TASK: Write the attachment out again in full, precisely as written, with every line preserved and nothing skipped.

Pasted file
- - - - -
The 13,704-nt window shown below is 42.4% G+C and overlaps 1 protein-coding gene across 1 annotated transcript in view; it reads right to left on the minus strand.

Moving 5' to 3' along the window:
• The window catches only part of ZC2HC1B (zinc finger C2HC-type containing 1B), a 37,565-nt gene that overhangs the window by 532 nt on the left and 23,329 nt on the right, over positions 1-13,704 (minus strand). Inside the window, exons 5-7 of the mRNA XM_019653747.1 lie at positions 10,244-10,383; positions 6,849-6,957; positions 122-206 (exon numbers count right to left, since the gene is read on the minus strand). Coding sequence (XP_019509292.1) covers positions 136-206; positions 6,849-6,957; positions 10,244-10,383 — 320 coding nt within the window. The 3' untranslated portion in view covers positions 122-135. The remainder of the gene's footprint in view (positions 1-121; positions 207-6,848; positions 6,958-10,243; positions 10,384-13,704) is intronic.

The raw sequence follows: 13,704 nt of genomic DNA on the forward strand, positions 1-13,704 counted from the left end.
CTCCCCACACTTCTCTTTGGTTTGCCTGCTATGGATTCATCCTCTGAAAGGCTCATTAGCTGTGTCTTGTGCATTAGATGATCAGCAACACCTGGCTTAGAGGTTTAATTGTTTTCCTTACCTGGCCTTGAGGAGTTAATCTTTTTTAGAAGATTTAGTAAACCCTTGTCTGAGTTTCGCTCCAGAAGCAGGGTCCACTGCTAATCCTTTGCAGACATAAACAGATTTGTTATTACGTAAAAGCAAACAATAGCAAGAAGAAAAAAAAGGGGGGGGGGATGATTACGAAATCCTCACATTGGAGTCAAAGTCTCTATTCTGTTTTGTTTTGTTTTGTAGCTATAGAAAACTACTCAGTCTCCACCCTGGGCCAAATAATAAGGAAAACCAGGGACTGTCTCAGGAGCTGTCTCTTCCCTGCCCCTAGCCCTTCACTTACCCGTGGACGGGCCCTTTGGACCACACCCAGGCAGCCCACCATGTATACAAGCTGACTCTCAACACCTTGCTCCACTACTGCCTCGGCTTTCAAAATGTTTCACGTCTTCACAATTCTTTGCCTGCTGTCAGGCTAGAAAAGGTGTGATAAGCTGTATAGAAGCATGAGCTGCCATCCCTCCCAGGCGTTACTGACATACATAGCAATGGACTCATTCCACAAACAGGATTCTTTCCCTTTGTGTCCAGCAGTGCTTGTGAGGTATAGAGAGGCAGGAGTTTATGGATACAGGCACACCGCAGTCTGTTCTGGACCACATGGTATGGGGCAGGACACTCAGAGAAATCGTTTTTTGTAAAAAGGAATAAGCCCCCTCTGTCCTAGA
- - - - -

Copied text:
The 13,704-nt window shown below is 42.4% G+C and overlaps 1 protein-coding gene across 1 annotated transcript in view; it reads right to left on the minus strand.

Moving 5' to 3' along the window:
• The window catches only part of ZC2HC1B (zinc finger C2HC-type containing 1B), a 37,565-nt gene that overhangs the window by 532 nt on the left and 23,329 nt on the right, over positions 1-13,704 (minus strand). Inside the window, exons 5-7 of the mRNA XM_019653747.1 lie at positions 10,244-10,383; positions 6,849-6,957; positions 122-206 (exon numbers count right to left, since the gene is read on the minus strand). Coding sequence (XP_019509292.1) covers positions 136-206; positions 6,849-6,957; positions 10,244-10,383 — 320 coding nt within the window. The 3' untranslated portion in view covers positions 122-135. The remainder of the gene's footprint in view (positions 1-121; positions 207-6,848; positions 6,958-10,243; positions 10,384-13,704) is intronic.

The raw sequence follows: 13,704 nt of genomic DNA on the forward strand, positions 1-13,704 counted from the left end.
CTCCCCACACTTCTCTTTGGTTTGCCTGCTATGGATTCATCCTCTGAAAGGCTCATTAGCTGTGTCTTGTGCATTAGATGATCAGCAACACCTGGCTTAGAGGTTTAATTGTTTTCCTTACCTGGCCTTGAGGAGTTAATCTTTTTTAGAAGATTTAGTAAACCCTTGTCTGAGTTTCGCTCCAGAAGCAGGGTCCACTGCTAATCCTTTGCAGACATAAACAGATTTGTTATTACGTAAAAGCAAACAATAGCAAGAAGAAAAAAAAGGGGGGGGGGATGATTACGAAATCCTCACATTGGAGTCAAAGTCTCTATTCTGTTTTGTTTTGTTTTGTAGCTATAGAAAACTACTCAGTCTCCACCCTGGGCCAAATAATAAGGAAAACCAGGGACTGTCTCAGGAGCTGTCTCTTCCCTGCCCCTAGCCCTTCACTTACCCGTGGACGGGCCCTTTGGACCACACCCAGGCAGCCCACCATGTATACAAGCTGACTCTCAACACCTTGCTCCACTACTGCCTCGGCTTTCAAAATGTTTCACGTCTTCACAATTCTTTGCCTGCTGTCAGGCTAGAAAAGGTGTGATAAGCTGTATAGAAGCATGAGCTGCCATCCCTCCCAGGCGTTACTGACATACATAGCAATGGACTCATTCCACAAACAGGATTCTTTCCCTTTGTGTCCAGCAGTGCTTGTGAGGTATAGAGAGGCAGGAGTTTATGGATACAGGCACACCGCAGTCTGTTCTGGACCACATGGTATGGGGCAGGACACTCAGAGAAATCGTTTTTTGTAAAAAGGAATAAGCCCCCTCTGTCCTAGA